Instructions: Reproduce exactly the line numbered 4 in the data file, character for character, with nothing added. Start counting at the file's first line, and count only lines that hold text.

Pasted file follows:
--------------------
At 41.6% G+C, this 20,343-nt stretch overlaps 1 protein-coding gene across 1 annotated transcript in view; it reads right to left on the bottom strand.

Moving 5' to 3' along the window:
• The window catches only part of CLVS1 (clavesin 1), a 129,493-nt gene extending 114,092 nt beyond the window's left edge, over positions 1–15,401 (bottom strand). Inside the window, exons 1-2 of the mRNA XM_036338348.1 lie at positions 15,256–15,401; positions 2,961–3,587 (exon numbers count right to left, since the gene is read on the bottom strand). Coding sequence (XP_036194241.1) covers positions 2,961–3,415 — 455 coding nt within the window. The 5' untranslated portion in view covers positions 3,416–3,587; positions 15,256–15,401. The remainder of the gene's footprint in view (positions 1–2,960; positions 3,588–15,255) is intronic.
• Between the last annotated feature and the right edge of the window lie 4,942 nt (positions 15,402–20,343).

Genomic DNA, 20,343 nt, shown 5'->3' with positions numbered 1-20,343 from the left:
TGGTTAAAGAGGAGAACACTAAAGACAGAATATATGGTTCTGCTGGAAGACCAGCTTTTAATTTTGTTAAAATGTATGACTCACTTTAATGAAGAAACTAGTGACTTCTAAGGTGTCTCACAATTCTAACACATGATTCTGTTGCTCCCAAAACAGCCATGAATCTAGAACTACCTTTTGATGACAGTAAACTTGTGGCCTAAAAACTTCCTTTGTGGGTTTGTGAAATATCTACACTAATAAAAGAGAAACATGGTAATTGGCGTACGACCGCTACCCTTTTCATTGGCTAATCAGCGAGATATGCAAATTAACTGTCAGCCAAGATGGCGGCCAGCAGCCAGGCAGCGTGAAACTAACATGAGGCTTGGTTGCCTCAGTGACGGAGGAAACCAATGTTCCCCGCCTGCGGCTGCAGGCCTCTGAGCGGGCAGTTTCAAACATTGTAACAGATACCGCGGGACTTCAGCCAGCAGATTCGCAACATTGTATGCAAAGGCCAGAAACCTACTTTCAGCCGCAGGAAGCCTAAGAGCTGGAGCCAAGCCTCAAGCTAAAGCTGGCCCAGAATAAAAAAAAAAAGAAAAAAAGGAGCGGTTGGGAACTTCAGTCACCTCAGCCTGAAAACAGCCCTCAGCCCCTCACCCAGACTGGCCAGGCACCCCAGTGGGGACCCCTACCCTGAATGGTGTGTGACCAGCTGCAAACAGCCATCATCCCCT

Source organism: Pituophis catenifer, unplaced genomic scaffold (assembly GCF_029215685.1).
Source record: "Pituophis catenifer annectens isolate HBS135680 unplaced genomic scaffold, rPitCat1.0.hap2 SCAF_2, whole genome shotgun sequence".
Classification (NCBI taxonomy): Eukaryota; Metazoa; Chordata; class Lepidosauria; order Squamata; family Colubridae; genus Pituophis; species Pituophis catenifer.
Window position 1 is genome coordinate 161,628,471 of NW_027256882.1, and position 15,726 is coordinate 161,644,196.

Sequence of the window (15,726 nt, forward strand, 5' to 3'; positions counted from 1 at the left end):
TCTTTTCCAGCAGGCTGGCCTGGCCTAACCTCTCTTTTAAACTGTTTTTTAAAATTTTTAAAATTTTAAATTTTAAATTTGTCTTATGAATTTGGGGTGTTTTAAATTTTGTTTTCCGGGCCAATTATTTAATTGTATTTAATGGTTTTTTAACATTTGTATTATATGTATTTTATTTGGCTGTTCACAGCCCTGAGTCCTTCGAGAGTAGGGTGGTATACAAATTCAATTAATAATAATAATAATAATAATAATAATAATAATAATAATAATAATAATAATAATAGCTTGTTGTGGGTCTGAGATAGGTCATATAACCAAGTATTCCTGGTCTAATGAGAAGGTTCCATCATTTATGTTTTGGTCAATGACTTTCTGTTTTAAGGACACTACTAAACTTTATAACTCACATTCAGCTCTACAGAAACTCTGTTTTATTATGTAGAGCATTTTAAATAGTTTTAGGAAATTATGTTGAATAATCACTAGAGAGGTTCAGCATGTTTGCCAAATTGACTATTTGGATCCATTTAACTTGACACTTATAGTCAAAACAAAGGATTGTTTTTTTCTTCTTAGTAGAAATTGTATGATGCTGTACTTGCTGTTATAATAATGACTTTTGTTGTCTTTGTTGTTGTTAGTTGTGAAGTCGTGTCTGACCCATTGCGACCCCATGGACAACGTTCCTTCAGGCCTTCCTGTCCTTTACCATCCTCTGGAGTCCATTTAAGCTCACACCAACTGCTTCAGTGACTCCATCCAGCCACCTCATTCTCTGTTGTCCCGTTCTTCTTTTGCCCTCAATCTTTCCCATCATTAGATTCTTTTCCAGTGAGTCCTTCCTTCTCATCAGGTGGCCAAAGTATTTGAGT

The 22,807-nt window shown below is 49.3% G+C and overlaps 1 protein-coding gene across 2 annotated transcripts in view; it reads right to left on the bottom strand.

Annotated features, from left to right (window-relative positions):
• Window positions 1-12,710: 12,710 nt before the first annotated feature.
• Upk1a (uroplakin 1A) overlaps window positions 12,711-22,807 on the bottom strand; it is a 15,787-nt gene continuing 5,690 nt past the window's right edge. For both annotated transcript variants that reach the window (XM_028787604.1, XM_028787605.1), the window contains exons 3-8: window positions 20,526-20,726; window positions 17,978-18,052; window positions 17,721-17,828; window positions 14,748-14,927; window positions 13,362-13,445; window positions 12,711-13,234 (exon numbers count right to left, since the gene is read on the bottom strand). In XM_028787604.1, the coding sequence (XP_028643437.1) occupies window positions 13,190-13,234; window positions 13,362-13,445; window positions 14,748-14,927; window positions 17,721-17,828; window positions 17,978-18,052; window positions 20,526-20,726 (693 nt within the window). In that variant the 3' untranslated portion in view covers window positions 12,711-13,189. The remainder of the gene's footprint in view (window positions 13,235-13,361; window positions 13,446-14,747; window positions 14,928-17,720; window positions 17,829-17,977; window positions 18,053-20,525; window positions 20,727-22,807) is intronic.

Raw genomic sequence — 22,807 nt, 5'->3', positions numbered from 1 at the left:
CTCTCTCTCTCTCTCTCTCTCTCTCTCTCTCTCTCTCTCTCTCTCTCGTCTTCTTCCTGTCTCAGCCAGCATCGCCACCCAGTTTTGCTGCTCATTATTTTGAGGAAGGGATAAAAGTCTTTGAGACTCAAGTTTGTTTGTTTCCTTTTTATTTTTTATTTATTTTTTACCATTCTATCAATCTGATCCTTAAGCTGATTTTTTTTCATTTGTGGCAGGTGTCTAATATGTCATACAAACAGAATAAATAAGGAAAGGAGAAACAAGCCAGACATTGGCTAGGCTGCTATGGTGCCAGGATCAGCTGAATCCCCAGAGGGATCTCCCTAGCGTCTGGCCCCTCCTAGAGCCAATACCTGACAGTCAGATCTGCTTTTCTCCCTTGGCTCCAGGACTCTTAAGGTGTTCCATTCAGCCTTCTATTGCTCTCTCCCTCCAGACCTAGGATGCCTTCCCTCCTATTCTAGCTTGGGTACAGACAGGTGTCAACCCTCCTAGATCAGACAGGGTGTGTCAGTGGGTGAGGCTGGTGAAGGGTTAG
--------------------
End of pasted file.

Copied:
• Between the last annotated feature and the right edge of the window lie 4,942 nt (positions 15,402–20,343).